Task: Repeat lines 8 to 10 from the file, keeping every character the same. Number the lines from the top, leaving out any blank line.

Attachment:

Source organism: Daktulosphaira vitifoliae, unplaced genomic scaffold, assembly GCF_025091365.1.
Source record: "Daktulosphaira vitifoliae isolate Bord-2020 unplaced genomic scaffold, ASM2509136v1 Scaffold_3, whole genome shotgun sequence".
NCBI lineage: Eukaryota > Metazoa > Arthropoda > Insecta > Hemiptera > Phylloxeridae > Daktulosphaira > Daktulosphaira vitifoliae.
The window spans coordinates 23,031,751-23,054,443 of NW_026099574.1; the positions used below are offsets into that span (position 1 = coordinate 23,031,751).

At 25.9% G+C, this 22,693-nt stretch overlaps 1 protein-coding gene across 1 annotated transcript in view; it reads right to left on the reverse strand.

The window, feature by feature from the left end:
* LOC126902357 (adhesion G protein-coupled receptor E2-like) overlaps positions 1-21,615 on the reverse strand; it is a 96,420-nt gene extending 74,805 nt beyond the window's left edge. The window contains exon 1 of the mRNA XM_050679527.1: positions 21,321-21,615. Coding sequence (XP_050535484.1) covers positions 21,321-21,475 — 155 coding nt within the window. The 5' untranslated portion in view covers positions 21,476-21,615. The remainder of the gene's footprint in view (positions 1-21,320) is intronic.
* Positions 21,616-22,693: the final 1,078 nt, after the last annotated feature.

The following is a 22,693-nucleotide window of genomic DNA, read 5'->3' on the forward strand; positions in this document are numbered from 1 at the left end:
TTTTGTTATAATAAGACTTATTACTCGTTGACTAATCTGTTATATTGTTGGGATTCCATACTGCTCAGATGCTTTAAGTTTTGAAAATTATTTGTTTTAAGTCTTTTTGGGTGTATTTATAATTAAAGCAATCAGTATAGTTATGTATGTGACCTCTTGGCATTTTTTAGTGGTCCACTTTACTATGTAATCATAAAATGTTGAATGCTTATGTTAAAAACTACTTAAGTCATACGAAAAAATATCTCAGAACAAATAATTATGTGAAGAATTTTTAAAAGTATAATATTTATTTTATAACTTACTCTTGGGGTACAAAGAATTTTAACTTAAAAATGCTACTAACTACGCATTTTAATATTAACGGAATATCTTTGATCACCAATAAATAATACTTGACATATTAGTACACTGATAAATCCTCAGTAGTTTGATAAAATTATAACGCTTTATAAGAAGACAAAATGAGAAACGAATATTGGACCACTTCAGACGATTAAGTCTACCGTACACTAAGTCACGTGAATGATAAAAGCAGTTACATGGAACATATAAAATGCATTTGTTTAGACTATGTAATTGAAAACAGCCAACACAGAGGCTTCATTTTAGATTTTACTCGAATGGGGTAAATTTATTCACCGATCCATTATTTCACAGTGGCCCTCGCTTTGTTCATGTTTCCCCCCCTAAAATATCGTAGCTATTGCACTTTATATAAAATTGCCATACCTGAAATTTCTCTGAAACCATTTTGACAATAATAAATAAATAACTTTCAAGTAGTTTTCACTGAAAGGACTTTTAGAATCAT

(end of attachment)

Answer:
* Positions 21,616-22,693: the final 1,078 nt, after the last annotated feature.

The following is a 22,693-nucleotide window of genomic DNA, read 5'->3' on the forward strand; positions in this document are numbered from 1 at the left end:
TTTTGTTATAATAAGACTTATTACTCGTTGACTAATCTGTTATATTGTTGGGATTCCATACTGCTCAGATGCTTTAAGTTTTGAAAATTATTTGTTTTAAGTCTTTTTGGGTGTATTTATAATTAAAGCAATCAGTATAGTTATGTATGTGACCTCTTGGCATTTTTTAGTGGTCCACTTTACTATGTAATCATAAAATGTTGAATGCTTATGTTAAAAACTACTTAAGTCATACGAAAAAATATCTCAGAACAAATAATTATGTGAAGAATTTTTAAAAGTATAATATTTATTTTATAACTTACTCTTGGGGTACAAAGAATTTTAACTTAAAAATGCTACTAACTACGCATTTTAATATTAACGGAATATCTTTGATCACCAATAAATAATACTTGACATATTAGTACACTGATAAATCCTCAGTAGTTTGATAAAATTATAACGCTTTATAAGAAGACAAAATGAGAAACGAATATTGGACCACTTCAGACGATTAAGTCTACCGTACACTAAGTCACGTGAATGATAAAAGCAGTTACATGGAACATATAAAATGCATTTGTTTAGACTATGTAATTGAAAACAGCCAACACAGAGGCTTCATTTTAGATTTTACTCGAATGGGGTAAATTTATTCACCGATCCATTATTTCACAGTGGCCCTCGCTTTGTTCATGTTTCCCCCCCTAAAATATCGTAGCTATTGCACTTTATATAAAATTGCCATACCTGAAATTTCTCTGAAACCATTTTGACAATAATAAATAAATAACTTTCAAGTAGTTTTCACTGAAAGGACTTTTAGAATCAT